"It just felt so distinct between my world before my loss and the world after my loss. And taking off my rings to me was symbolic of me taking that step forward into my new life. Some people are comforted by wearing their rings, and I think you should do that for however long that comfort lasts."

She continues, "For me, looking at my rings, knowing that my husband was no longer here and that we couldn't be married anymore because this terrible accident happened. As much as I wanted that not to be my reality, it was and I felt like wearing my rings was not congruent with my reality. It was actually way more painful for me to wear them and look at them than not because that wasn't what was happening in my life."

Allen wrote more about that in the video's caption, saying in part, "My rings symbolized our life and love together while Ryan was alive-when we were both able to carry out the commitments we had made to each other on October 12, 2013. As soon as he died, our vows 'till death to us part' had been fulfilled."

"With Ryan's last breath, I had transitioned from a wife to a widow. That abrupt dethroning of sorts was jarring. The rings on my finger a beautiful but tragic reminder to myself and the world of what had been lost and what could never be again. The rings didn't bring me comfort or a connection to Ryan, but rather they made me feel sick because what the rings symbolized what was no longer my reality."

The decision raised some eyebrows on social media but Allen says that the people in her everyday life completely understood.

"We've all experienced this traumatic thing and felt we needed to grieve to move forward. They understood it was a personal thing. No one said anything negative or positive. It was just accepted that we're all grieving the way we needed to."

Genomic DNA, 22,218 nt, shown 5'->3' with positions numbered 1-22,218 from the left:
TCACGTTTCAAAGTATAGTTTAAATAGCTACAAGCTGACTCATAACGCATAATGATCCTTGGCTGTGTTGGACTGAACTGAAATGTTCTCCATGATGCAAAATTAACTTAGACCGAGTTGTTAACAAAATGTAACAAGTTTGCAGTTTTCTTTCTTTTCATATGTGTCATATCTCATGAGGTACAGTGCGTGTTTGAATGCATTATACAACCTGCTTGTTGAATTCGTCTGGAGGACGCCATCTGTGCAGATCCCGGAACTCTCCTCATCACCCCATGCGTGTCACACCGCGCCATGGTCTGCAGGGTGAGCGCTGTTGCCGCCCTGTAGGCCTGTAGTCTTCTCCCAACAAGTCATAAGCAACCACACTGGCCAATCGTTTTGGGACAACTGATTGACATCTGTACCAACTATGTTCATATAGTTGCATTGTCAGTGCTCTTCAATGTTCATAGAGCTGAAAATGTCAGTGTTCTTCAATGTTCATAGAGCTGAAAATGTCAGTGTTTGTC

Though Allen takes pride in navigating these difficult subjects, she's sure to be clear it's "my personal experience."

"I never tell anybody how to grieve because I know that's not how it works. Everybody grieves in their own way, and it's personal to them. So what's right for me certainly might not be right for everybody. If people are just sharing their experience, I think that's beautiful and if it's different than mine, I think that's beautiful too because they're honoring what they're going through and what they need."

Allen has encountered critics online but says she takes solace in knowing "those people have not been through a life-altering loss, so they don't understand."

"It takes a backbone because you do, I feel, receive a lot of criticism sharing online, and sometimes it does hurt because I'm human," she notes. "But the overwhelming response is positive and supportive of my journey."

"Honestly, for those people, I'm grateful that they don't understand because I don't wish that on anybody. I don't wish that pain on anyone. Most of the harsh criticisms are from people that just don't get it and I'm glad that they don't."

Allen is "really proud of the community" she's built in sharing her story of grief.

"I'm really proud to be able to reach people in a way that I feel is profound and help people in a way that makes them want to build and create a beautiful life for themselves," she says. "I want them to see you can build a beautiful life after everything and to give them hope it's possible. They might not be able to see it for themselves, but they do see the possibility because someone else has done it."